Donald Glover spoke of how he wanted to make “Twin Peaks with rappers.” There is perhaps no better way to describe Atlanta, the bizarre, hilarious, relevant story of a broke twentysomething year old Earn (Glover) who becomes the manager of his cousin, underground rapper Paper Boi (Brian Tyree Henry). Glover has poured everything into this show, taking every risk possible, in the knowledge that it may only receive the single ten episode run (thankfully for us all it has now been renewed), and it really shows the potential of truly original shows not bound by the directions of a big studio.
Despite the seemingly basic premise Atlanta is perhaps unlike anything else seen on television this year. Glover manages to blend the utterly strange – an invisible car, a black Justin Bieber – with great moments of comedy, and of course a grounded realism too. It could have easily come across as farcical to jump from a moment of such weird levity to something as serious as police brutality and mental illness but Glover and his incredible cast make it a smooth transition.
Speaking of the cast, Zazie Beetz as Vanessa, the mother of Earn’s child and his on-off girlfriend, is perhaps the best of the bunch, stealing every scene she is in. The writing allows her the room and time to develop and so she moves above the one-dimensional girlfriend figure that you see in most other shows.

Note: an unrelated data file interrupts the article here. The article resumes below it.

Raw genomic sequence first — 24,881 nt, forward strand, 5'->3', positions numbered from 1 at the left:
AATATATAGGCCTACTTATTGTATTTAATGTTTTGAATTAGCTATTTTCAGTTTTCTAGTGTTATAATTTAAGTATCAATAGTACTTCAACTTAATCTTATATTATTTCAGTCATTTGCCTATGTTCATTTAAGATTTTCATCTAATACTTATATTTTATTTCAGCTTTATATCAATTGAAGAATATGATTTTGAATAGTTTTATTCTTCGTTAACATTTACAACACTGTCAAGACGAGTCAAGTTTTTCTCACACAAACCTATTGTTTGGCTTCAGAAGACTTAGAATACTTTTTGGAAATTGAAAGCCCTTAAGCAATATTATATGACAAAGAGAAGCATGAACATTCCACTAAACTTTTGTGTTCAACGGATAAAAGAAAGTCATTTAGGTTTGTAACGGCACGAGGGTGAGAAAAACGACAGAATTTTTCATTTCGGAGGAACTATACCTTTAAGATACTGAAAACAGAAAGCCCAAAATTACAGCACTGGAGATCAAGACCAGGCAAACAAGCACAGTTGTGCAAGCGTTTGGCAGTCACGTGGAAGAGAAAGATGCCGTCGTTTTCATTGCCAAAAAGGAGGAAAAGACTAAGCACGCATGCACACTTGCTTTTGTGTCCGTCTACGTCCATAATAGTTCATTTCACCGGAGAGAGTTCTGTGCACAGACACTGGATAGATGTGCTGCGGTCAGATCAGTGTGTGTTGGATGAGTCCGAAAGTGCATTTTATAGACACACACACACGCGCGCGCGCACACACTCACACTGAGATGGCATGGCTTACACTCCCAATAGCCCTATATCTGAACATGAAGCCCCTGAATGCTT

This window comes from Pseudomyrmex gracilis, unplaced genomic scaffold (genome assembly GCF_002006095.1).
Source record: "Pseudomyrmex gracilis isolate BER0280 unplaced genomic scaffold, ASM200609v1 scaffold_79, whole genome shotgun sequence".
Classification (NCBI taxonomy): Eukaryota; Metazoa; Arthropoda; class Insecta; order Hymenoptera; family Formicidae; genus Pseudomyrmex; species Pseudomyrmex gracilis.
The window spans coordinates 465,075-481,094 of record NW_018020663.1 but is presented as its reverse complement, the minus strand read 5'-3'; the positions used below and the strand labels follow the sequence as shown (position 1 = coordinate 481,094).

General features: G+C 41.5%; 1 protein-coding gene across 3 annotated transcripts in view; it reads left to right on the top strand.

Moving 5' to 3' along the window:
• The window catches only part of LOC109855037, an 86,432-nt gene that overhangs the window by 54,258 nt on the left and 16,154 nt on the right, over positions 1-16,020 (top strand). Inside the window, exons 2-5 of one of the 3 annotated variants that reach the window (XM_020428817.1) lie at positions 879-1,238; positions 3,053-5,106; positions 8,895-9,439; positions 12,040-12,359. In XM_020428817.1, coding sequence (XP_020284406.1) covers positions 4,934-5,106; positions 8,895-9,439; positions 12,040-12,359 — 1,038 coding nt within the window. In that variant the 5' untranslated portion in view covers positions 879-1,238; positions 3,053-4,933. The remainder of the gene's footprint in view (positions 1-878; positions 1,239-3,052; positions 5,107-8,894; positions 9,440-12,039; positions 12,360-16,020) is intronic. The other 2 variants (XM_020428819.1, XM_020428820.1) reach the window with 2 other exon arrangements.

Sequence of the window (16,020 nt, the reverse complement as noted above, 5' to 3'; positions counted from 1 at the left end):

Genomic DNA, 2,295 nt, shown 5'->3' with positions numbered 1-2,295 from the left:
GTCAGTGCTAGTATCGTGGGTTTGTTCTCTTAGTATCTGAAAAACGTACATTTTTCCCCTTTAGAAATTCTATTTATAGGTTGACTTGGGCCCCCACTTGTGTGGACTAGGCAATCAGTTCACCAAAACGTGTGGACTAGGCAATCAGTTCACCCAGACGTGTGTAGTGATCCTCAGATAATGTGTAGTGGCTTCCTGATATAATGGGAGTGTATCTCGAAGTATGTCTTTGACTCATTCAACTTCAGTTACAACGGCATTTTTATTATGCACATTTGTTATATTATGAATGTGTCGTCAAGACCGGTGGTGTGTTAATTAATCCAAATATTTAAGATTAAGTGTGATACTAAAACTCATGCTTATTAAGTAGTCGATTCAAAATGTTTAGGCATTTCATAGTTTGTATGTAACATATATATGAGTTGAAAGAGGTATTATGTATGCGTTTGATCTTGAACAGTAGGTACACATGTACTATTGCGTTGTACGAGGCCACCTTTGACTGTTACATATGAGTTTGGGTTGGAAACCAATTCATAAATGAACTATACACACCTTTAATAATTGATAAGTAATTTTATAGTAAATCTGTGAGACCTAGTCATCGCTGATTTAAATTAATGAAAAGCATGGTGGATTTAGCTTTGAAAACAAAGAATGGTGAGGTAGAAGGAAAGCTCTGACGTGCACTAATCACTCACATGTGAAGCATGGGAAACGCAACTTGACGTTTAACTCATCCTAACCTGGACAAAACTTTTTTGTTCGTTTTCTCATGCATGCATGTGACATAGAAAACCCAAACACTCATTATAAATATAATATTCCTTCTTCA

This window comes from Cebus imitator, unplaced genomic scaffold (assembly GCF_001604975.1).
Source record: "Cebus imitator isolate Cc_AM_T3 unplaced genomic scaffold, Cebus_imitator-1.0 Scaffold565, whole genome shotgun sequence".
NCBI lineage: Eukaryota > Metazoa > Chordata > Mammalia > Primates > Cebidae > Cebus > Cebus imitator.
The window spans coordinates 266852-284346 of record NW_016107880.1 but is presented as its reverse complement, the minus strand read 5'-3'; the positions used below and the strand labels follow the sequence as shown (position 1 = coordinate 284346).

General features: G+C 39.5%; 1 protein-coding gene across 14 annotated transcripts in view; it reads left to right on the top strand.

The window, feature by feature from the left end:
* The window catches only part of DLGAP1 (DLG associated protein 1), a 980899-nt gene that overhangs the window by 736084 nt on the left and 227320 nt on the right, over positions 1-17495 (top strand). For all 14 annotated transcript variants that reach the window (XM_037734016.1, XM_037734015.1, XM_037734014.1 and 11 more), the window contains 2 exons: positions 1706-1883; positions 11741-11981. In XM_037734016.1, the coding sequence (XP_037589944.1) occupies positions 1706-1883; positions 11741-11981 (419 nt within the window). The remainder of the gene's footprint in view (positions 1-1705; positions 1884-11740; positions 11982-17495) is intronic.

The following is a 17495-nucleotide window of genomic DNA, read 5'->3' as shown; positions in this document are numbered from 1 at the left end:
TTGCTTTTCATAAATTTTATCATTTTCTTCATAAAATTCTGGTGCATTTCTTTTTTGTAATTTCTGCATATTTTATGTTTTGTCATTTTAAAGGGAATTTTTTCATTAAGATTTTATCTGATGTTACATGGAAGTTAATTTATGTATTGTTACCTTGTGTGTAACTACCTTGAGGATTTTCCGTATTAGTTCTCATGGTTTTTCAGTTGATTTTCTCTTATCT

Glover switches the focus of the episodes up daringly and admirably, with some primarily concerned with Earn and his personal struggle, another about Earn and Van’s relationship, another about Paper Boi etc. etc. with each being as strong as the last. One particular episode stands out for its daring approach. “B.A.N” is as if you are watching this alternative world’s television channel Black American Network, where Paper Boi is a guest on a talk show. It is even complete with hilarious advertisements.
This unusual approach to television will no doubt split the audience but even if you are not a fan of that particular episode it is well worth sticking out to the end because it is some of the best television produced this year.
P.S Look out for the Childish Gambino vinyl hidden in Craig’s very weird “Black History” office in the episode “Juneteenth”.